Diagnosis of acute aortic dissection by D-dimer: the International Registry of Acute Aortic Dissection Substudy on Biomarkers (IRAD-Bio) experience

Toru Suzuki, Alessandro Distante, Antonella Zizza, Santi Trimarchi, Massimo Villani, Jorge Antonio Salerno Uriarte, Luigi De Luca Tupputi Schinosa, Attilio Renzulli, Federico Sabino, Richard Nowak, Robert Birkhahn, Judd E Hollander, Francis Counselman, Ravi Vijayendran, Eduardo Bossone, Kim Eagle
Circulation 2009 May 26, 119 (20): 2702-7

BACKGROUND: D-dimer has been reported to be elevated in acute aortic dissection. Potential use as a "rule-out" marker has been suggested, but concerns remain given that it is elevated in other acute chest diseases, including pulmonary embolism and ischemic heart disease. We evaluated the diagnostic performance of D-dimer testing in a study population of patients with suspected aortic dissection.

METHODS AND RESULTS: In this prospective multicenter study, 220 patients with initial suspicion of having acute aortic dissection were enrolled, of whom 87 were diagnosed with acute aortic dissection and 133 with other final diagnoses, including myocardial infarction, angina, pulmonary embolism, and other uncertain diagnoses. D-dimer was markedly elevated in patients with acute aortic dissection. Analysis according to control disease, type of dissection, and time course showed that the widely used cutoff level of 500 ng/mL for ruling out pulmonary embolism also can reliably rule out aortic dissection, with a negative likelihood ratio of 0.07 throughout the first 24 hours.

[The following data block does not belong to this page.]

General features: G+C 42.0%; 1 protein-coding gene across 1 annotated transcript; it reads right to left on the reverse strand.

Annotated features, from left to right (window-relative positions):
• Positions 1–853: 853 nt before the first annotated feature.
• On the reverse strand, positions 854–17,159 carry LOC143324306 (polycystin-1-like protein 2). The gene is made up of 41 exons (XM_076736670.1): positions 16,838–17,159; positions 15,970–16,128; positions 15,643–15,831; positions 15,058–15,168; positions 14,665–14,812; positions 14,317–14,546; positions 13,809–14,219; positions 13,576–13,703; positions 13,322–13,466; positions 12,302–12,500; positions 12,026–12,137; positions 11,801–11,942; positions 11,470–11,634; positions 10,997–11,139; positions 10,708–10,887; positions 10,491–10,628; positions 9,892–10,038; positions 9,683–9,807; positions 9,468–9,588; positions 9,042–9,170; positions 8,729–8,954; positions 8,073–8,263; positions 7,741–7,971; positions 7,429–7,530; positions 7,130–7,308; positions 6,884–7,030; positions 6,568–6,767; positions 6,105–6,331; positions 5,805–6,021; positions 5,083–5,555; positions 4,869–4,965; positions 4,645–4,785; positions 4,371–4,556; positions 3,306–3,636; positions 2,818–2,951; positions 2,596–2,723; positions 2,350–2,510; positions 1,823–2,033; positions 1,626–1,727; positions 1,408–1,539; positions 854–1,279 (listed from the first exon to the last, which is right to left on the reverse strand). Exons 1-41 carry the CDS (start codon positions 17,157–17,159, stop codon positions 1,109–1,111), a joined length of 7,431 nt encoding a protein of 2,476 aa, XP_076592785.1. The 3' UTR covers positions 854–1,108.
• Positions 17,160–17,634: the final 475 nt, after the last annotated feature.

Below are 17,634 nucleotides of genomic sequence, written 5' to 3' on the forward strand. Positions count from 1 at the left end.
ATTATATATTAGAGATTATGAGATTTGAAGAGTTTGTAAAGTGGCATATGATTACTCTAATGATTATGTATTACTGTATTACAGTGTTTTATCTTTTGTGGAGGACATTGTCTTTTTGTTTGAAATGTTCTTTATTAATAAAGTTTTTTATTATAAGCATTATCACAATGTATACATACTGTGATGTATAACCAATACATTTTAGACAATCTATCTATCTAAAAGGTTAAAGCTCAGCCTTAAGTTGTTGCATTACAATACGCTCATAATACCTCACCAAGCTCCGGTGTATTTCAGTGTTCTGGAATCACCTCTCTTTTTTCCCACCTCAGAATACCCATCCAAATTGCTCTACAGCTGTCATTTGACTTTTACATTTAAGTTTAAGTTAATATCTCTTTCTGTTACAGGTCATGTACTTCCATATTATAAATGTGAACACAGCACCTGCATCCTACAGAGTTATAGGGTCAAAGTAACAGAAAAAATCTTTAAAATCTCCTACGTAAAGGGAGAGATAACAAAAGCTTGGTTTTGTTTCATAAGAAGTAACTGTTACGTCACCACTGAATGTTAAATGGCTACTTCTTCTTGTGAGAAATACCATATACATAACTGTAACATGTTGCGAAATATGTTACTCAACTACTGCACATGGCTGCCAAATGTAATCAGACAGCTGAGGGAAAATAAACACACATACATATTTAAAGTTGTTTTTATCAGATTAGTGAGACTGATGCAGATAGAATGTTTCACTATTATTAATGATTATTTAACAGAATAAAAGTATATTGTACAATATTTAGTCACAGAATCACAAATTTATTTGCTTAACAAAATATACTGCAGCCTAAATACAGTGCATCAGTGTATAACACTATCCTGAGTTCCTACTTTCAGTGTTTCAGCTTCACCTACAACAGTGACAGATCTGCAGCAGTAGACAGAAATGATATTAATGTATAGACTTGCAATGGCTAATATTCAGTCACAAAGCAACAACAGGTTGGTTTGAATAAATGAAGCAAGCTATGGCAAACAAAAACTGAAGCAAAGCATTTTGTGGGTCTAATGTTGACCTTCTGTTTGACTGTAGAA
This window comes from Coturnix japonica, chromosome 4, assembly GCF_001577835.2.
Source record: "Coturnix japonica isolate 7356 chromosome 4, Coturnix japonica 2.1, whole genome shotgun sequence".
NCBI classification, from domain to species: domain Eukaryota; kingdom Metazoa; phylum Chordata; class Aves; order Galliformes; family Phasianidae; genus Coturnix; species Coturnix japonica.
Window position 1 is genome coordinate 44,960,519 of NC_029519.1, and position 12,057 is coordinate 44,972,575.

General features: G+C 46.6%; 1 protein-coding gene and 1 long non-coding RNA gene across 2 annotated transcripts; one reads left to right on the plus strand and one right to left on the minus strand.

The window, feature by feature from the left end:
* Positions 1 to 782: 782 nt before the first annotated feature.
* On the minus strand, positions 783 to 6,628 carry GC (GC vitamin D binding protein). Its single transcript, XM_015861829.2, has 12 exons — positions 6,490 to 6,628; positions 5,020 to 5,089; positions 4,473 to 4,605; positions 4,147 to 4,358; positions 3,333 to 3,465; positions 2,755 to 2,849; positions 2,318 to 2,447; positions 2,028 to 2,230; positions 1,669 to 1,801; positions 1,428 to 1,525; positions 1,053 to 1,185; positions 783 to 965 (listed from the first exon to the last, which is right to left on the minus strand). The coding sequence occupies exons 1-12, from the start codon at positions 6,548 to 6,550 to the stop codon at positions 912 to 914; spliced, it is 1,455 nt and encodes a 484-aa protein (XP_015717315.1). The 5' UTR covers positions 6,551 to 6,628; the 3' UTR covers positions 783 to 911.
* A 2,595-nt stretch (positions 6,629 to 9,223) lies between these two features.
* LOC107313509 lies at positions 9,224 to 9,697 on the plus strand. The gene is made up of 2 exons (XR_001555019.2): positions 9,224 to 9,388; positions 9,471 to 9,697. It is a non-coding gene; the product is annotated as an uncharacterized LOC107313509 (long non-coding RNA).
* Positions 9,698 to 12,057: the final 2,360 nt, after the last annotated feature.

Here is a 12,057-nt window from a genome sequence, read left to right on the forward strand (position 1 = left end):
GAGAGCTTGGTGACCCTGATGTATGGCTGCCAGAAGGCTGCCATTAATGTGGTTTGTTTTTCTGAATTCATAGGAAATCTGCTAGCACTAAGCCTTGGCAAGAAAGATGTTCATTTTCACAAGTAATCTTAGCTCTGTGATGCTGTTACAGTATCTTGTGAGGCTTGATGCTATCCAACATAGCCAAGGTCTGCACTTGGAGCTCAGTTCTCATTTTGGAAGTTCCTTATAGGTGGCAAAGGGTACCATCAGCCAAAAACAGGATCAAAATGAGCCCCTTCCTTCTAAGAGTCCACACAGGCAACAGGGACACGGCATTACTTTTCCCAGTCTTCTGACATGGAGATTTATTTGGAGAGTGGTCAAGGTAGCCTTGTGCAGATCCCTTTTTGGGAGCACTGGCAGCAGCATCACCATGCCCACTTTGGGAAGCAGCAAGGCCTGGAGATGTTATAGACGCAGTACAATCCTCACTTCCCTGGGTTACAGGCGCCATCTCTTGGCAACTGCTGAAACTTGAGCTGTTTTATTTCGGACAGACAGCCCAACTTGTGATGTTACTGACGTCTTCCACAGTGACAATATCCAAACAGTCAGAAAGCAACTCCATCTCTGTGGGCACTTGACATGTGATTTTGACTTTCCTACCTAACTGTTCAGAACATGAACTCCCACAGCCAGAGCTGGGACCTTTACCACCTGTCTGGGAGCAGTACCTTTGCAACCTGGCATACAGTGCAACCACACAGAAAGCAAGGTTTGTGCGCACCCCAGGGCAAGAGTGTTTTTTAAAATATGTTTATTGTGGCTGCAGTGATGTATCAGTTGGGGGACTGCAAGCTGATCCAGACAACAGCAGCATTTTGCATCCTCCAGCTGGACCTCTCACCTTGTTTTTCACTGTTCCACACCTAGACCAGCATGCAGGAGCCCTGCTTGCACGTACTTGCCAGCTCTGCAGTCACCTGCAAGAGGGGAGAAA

CONCLUSIONS: D-dimer levels may be useful in risk stratifying patients with suspected aortic dissection to rule out aortic dissection if used within the first 24 hours after symptom onset.

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